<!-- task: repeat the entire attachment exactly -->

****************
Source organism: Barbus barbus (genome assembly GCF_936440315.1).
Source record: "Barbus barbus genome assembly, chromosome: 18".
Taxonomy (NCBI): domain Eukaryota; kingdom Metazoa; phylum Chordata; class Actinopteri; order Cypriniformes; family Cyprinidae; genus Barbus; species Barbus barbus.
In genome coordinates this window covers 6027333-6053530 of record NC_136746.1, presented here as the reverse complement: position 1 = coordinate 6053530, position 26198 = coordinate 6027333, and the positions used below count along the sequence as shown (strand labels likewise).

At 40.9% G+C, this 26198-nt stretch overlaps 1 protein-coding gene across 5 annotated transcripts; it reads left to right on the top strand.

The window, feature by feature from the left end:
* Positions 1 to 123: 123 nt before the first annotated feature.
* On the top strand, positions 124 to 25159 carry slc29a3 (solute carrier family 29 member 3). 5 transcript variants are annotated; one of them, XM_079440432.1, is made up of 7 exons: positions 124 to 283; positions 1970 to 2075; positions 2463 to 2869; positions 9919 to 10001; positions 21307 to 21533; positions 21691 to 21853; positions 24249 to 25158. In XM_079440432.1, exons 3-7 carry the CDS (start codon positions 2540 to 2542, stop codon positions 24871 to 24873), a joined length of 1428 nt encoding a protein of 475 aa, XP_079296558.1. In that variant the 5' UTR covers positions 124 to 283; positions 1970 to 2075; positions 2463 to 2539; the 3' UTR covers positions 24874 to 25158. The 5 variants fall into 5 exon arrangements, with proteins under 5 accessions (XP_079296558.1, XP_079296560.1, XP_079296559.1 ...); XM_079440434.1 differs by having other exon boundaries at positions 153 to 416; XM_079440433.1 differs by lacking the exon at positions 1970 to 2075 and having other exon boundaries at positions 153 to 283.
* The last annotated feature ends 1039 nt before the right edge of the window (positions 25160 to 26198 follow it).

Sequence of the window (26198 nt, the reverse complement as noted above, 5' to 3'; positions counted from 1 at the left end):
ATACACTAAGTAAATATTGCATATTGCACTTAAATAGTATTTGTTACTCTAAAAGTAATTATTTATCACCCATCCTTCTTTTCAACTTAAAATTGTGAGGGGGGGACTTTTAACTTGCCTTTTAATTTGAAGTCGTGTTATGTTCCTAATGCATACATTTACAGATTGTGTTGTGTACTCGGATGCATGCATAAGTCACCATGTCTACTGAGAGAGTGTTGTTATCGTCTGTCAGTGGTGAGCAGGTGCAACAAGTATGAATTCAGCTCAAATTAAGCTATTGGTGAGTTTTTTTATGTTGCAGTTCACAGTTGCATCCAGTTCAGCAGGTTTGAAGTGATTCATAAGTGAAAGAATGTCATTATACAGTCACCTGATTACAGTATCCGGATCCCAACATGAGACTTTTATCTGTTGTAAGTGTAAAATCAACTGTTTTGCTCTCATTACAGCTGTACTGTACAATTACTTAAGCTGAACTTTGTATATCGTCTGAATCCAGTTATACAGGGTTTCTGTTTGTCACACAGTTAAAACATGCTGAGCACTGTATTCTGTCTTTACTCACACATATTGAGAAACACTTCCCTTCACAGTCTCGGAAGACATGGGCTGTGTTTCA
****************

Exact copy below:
Source organism: Barbus barbus (genome assembly GCF_936440315.1).
Source record: "Barbus barbus genome assembly, chromosome: 18".
Taxonomy (NCBI): domain Eukaryota; kingdom Metazoa; phylum Chordata; class Actinopteri; order Cypriniformes; family Cyprinidae; genus Barbus; species Barbus barbus.
In genome coordinates this window covers 6027333-6053530 of record NC_136746.1, presented here as the reverse complement: position 1 = coordinate 6053530, position 26198 = coordinate 6027333, and the positions used below count along the sequence as shown (strand labels likewise).

At 40.9% G+C, this 26198-nt stretch overlaps 1 protein-coding gene across 5 annotated transcripts; it reads left to right on the top strand.

The window, feature by feature from the left end:
* Positions 1 to 123: 123 nt before the first annotated feature.
* On the top strand, positions 124 to 25159 carry slc29a3 (solute carrier family 29 member 3). 5 transcript variants are annotated; one of them, XM_079440432.1, is made up of 7 exons: positions 124 to 283; positions 1970 to 2075; positions 2463 to 2869; positions 9919 to 10001; positions 21307 to 21533; positions 21691 to 21853; positions 24249 to 25158. In XM_079440432.1, exons 3-7 carry the CDS (start codon positions 2540 to 2542, stop codon positions 24871 to 24873), a joined length of 1428 nt encoding a protein of 475 aa, XP_079296558.1. In that variant the 5' UTR covers positions 124 to 283; positions 1970 to 2075; positions 2463 to 2539; the 3' UTR covers positions 24874 to 25158. The 5 variants fall into 5 exon arrangements, with proteins under 5 accessions (XP_079296558.1, XP_079296560.1, XP_079296559.1 ...); XM_079440434.1 differs by having other exon boundaries at positions 153 to 416; XM_079440433.1 differs by lacking the exon at positions 1970 to 2075 and having other exon boundaries at positions 153 to 283.
* The last annotated feature ends 1039 nt before the right edge of the window (positions 25160 to 26198 follow it).

Sequence of the window (26198 nt, the reverse complement as noted above, 5' to 3'; positions counted from 1 at the left end):
ATACACTAAGTAAATATTGCATATTGCACTTAAATAGTATTTGTTACTCTAAAAGTAATTATTTATCACCCATCCTTCTTTTCAACTTAAAATTGTGAGGGGGGGACTTTTAACTTGCCTTTTAATTTGAAGTCGTGTTATGTTCCTAATGCATACATTTACAGATTGTGTTGTGTACTCGGATGCATGCATAAGTCACCATGTCTACTGAGAGAGTGTTGTTATCGTCTGTCAGTGGTGAGCAGGTGCAACAAGTATGAATTCAGCTCAAATTAAGCTATTGGTGAGTTTTTTTATGTTGCAGTTCACAGTTGCATCCAGTTCAGCAGGTTTGAAGTGATTCATAAGTGAAAGAATGTCATTATACAGTCACCTGATTACAGTATCCGGATCCCAACATGAGACTTTTATCTGTTGTAAGTGTAAAATCAACTGTTTTGCTCTCATTACAGCTGTACTGTACAATTACTTAAGCTGAACTTTGTATATCGTCTGAATCCAGTTATACAGGGTTTCTGTTTGTCACACAGTTAAAACATGCTGAGCACTGTATTCTGTCTTTACTCACACATATTGAGAAACACTTCCCTTCACAGTCTCGGAAGACATGGGCTGTGTTTCA